208 Zenbakia 2003-05-04 / 2003-09-25


Mendiko Euskaldun Cluba: Minden and Gardnerville, Nevada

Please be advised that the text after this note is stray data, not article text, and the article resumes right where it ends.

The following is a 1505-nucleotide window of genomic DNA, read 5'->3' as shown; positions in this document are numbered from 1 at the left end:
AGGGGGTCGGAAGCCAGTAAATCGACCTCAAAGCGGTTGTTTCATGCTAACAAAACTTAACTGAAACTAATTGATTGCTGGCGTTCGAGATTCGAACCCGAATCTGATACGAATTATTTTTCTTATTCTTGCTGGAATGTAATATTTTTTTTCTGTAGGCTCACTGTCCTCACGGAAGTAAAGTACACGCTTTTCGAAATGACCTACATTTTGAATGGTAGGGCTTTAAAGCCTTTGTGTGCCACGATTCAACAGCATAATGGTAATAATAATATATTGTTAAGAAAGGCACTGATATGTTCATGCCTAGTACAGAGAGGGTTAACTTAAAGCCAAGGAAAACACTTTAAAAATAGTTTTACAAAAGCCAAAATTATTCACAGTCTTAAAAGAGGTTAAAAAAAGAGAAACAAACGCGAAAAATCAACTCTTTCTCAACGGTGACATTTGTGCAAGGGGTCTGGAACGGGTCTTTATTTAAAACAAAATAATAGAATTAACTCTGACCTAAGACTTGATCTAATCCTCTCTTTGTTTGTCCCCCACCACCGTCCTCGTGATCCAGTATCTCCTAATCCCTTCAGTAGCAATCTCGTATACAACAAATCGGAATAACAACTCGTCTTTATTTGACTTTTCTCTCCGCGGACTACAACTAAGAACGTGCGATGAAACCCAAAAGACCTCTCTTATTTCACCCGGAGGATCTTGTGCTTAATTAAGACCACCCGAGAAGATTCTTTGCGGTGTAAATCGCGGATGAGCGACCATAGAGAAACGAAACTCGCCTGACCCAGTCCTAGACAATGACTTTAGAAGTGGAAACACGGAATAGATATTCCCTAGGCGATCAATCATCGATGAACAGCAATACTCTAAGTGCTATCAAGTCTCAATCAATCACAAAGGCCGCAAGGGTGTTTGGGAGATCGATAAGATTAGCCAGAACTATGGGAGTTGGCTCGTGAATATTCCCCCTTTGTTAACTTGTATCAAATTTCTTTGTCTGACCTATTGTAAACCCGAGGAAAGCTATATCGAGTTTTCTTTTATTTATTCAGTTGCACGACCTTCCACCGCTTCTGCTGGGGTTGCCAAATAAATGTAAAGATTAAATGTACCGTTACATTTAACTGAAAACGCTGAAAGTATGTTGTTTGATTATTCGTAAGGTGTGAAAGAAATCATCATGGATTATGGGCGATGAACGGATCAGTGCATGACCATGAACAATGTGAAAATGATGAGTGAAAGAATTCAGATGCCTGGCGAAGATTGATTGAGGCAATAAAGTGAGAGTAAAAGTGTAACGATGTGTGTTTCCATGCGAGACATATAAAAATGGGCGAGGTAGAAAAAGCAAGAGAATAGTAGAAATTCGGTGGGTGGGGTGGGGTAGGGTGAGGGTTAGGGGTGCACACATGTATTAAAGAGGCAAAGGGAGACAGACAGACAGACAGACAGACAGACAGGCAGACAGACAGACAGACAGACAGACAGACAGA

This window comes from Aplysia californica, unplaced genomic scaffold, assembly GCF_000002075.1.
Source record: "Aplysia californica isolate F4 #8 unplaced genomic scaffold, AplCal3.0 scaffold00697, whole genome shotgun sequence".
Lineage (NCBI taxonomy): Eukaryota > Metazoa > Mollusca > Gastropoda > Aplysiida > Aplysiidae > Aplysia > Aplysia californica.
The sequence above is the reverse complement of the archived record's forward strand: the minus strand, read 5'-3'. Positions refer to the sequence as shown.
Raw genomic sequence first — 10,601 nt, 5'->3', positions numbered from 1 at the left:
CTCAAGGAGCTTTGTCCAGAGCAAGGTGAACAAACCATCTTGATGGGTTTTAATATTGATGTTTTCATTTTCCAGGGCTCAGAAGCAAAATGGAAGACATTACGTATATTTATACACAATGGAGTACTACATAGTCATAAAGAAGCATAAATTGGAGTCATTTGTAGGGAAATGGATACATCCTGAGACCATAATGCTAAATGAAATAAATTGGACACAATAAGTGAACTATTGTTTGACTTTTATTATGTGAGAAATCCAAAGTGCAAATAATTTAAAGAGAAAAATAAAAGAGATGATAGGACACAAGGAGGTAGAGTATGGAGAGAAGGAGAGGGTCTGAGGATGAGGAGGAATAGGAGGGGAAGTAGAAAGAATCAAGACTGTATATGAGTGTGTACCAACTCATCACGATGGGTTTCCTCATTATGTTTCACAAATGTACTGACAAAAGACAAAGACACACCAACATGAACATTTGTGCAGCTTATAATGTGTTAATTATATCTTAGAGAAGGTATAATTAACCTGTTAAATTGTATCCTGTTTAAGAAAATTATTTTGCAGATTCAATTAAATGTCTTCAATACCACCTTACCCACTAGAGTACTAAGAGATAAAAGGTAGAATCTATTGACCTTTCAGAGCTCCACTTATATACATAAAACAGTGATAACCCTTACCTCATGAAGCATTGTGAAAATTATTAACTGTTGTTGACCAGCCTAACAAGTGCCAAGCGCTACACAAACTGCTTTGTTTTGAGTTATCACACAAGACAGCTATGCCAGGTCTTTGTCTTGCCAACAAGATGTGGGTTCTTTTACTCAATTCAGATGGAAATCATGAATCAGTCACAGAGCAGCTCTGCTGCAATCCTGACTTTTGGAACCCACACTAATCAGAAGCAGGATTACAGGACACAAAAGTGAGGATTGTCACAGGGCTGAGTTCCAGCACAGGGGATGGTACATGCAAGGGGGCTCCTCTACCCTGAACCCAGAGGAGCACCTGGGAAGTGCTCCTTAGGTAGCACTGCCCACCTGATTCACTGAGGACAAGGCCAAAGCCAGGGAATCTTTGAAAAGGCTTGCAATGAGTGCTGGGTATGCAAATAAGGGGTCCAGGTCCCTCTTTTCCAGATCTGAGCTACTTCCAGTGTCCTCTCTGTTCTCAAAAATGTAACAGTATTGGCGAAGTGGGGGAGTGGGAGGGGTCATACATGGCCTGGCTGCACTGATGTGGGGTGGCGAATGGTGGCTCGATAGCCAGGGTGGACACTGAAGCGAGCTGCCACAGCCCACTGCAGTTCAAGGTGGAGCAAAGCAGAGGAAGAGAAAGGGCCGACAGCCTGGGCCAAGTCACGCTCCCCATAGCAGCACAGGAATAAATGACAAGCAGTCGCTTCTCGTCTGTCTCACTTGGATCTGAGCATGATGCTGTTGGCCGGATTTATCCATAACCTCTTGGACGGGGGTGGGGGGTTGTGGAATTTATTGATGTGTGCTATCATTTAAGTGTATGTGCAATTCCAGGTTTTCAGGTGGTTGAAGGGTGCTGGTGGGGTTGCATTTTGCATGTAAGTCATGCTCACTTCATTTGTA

Mendiko Euskaldun Cluba: Minden and Gardnerville, Nevada Mendiko Euskaldun Cluba: Minden and Gardnerville, Nevada Gloria Totoricagüena Egurrola Anita Izoco and Jeannette Fernandez founded the Mendiko Euskaldun Cluba, Minden Gardnerville, Nevada in 1981, with ninety members. Because the hour drive north to Reno was too far for many to travel for social functions with other Basques, the original goals of this Basque association were to provide social gatherings such as a summer picnic and an autumn Sheepherders' Dance along with monthly meetings. Basque community leaders also wanted to teach their children the folk dances and traditional songs. Today the Basque families of these two small towns next to each other meet every month at a different Basque restaurant to enjoy Euskera, Basque food and cuisine, and each other's company. The 2002 membership is 450 adult paying members. The scenic Carson Valley at 4750 feet elevation faces the Sierra Nevada Mountains which rise to 11,000 feet on the California Nevada border, and for many Basques reminds them of their homelands in Euskal Herria. The Mendiko Euskaldun Cluba fosters Basque heritage by advancing the teaching of Basque history, culture, and customs. Because of the interest and intense work of Jesus and Frances Pedroarena, they also sponsor the North American Basque Organizations (NABO) "Kantari Eguna", or Day of the Singer. Every August the Basque club celebrates its annual picnic festival in conjunction with a day to celebrate bertsolarismo, with Basque singers coming from around the western United States and the Basque provinces. The first Kantari Eguna and Bertsolari Festival was held in April, 1988, as a competition with categories of "Traditional songs", "Contemporary songs", a special classification for "Children", and one for "Bertsolaris", who sing and create lyrics extemporaneously. There were a total of thirty four singers and competitors that year. Though the numbers of participating individuals changeand the competition has been changed to a festival, choirs from San Francisco and Boise have also traveled to entertain the audience of several hundred Basques and friends. Gardnerville's Euskal Etxea . Bertsolari and Basque Song Festival. Photo: Joseba Etxarri During the 1980s, University of Nevada, Reno Basque Studies Program assistant professor Gorka Aulestia regularly served as an educator for the Mendiko Euskaldun Cluba's monthly meetings. He lectured on the history of the coat of arms of the Basque provinces, Basque music composers, and musical instruments. He taught members the Basque traditional folk songs as well as Christmas carols. Club members initiated an annual Christmas caroling and gift exchange that continues to this day with entire families riding through the towns of Minden and Gardnerville, stopping to sing Basque Christmas songs for their impromptu audiences. The Overland Hotel and Basque Restaurant in Garnerville then provide hot chocolate and pastries for all of the singers. Additionally, the other two established Basque restaurants of the Carson Valley area also support the Mendiko Euskaldun Cluba; they are the Carson Valley Country Club, and the J.T. Bar and Restaurant. In December, 1996, the Carson Valley Chamber of Commerce hosted the first Parade of Lights which made its way through the streets with decorated parade floats and candle lights and the Mendiko Euskaldun Cluba won First Prize in the civic organizations category for their Basque entry. The next year they won Second Prize. The group of Basques continues to participate in this winter festival each year. The Mendiko Euskaldun Cluba Dancers were established in 1983 and between the 1980s and the mid 1990s there were over thirty dancers between the ages of 3 17 participating with weekly practices. Instructed by Jeanette Fernandez, Jackie Basagoitia, Anita Izoco and Frances Pedroarena, they danced for community general public events, attended the NABO annual music camp "Udaleku", andperformed for many Basque festivals and celebrations. The Ipar Ameriketako Euskal Dantzarian Biltzarra, North American Basque Association of Dancers, and the Federation of Basque Dance Groups was hosted and organized in Garnerville in August 1989 with Basque dance leaders meeting to discuss the goals of the organization. The individual interested dance groups in the United States function more through NABO than their own association and there were no official meetings after this initial organizational initiative. In 1993, the Mendiko group itself disbanded due to a lack of interest and lack of dancers, though they did organize sporadically for special events. Jeanette Blanco initiated the dancing again in 1997 with a small group of interested youth, but by the end of the year they too had disbanded and abandoned the weekly practices. Basque dancing has to compete with after school activities, church functions, sports for youth, and community classes and events etc. Many parents report that they simply do not have the time to serve as a "full time taxi" for their children's activities, and the end of Basque dancing seems to have been one of the casualties. Johnny Curutchet, a bertsolari born in San Francisco singing at Gardnerville Euskal Kantari Eguna. Photo: Joseba Etxarri The mus competitions and championships are very popular in the Carson Valley of Nevada and California, and every week players drive from as far away as two hours to arrive in Gardnerville ready to challenge each other's skills. The club joined the NABO in 1987 in order to compete in the NABO mus championships, and also to enable their members' children to attend and contribute to the annual music camp. Members of this Basque club are active in their community affairs and in 1996, with the assistance of a grant from the Eusko Jaurlaritza, they donated an authentic sheepcamp exhibit to the Carson Valley Museum and Cultural Center in Gardnerville. Basque family histories were recorded and photographsdonated as a part of an interactive exposition. Families donated items and instruments pertaining to their days spent herding sheep, and Anita Izoco and Frances Pedroarena presented oral lectures regarding Basque topics to the Historical Society members at their monthly meetings. They also spoke to the Carson Valley Chamber of Commerce Rural Round Up, at the Douglas County Leadership Council Tourism Heritage Day, and for the Soroptimist International organization. Educating the public about Basques in the Basque Country and about Basques in the United States has always been a meaningful factor for the Minden Gardnerville Basques. The Overland Hotel and Basque Restaurant in Garnerville then provide hot chocolate and pastries for all of the singers. Beginning in the autumn of 1998, the Mendiko Euskaldun Cluba embarked on an historically significant project that would consume four years of intense work and dedication and result in a beautiful publication dedicated to the Basque emigrants who constructed the society they enjoy today. Frances Pedroarena, Anita Izoco, Jeanette Blanco, Annie Guecamburu, and Nancy Hamlett researched, wrote and published, From the Basque Country to the Sheep Camps of the Carson Valley: The Personal Stories of Basque Immigrants, in 2001. These women interviewed local Basques who had immigrated to the area, and recorded their experiences and scanned photographs to include in this self published book. It includes the biographies of such people as Francisco Yparraguirre, one of the first Basques to begin as a sheepherder in 1877 and progress to an important landowner. Yparraguirre was honored by President Lyndon B. Johnson in 1977. José Sario, who began with no financial resources and no English skills, eventually operated a sheep company with 50,000 head of sheep. Families who left the sheep business and crated successful hotels and restaurants such as the Borda, Lekumberry, Etchmendy, and Micheo families are also highlighted. Of course not allexperiences were positive and the authors include information regarding the deaths in sheepherding such as the freezing death of Juan Azparren while tending to his flock, and of Beltran Indiano, who was killed at the High Rock Canyon Massacre in 1911. An Eusko Jaurlaritza grant also helped fund production expenses but as usual, members donated all of their time and expertise to establish another successful volunteer project. One can order a copy by writing Jesus Pedroarena at: Jesus Pedroarena, 2002 President, is another of the Mendiko Cluba's tireless volunteers. He also serves as the NABO Video Chairman for copying and selling videos tapes, as well as converting video from the United States NTSC system to the European PAL system, and vice versa. Basques from all NABO organizations send him United States recorded tapes to convert to the European system, which they can send on to their relatives. He has converted hundreds of wedding, First Communion, Christmas gathering, and Basque festival tapes that relatives and friends send to each other across the Atlantic. Club leaders have worked effectively with the Basque Government of the Basque Autonomous Community to secure grants for special projects and also for operating expenses. They have been awarded monies in 1996, 1997, 1998, 1999, 2000, and 2001. In 1997, the Director of Relations with the Basque Collectivities for the Basque Government, Mr. Iñaki Aguirre, visited Gardnerville to meet with club members. The success of the many initiatives of this Basque community depends on the volunteer work of its leaders and the mixed membership of Basques from Nevada, California, Arizona, Oregon, and Idaho. The financial assistance from the Basque Government has fortified and strengthened undertakings that help preserve Basque identity in this region of the United States. Dr. Gloria Totoricagüena Egurrola, Center for Basque Studies. University of Nevada, Reno Photos: http:// http://hotel.com/hotel.htm http:// Euskonews &Media 208. zbk (2003 / 04 25 / 05 09) Euskomedia: Euskal Kultur Informazio Zerbitzua Eusko Ikaskuntzaren Web Orria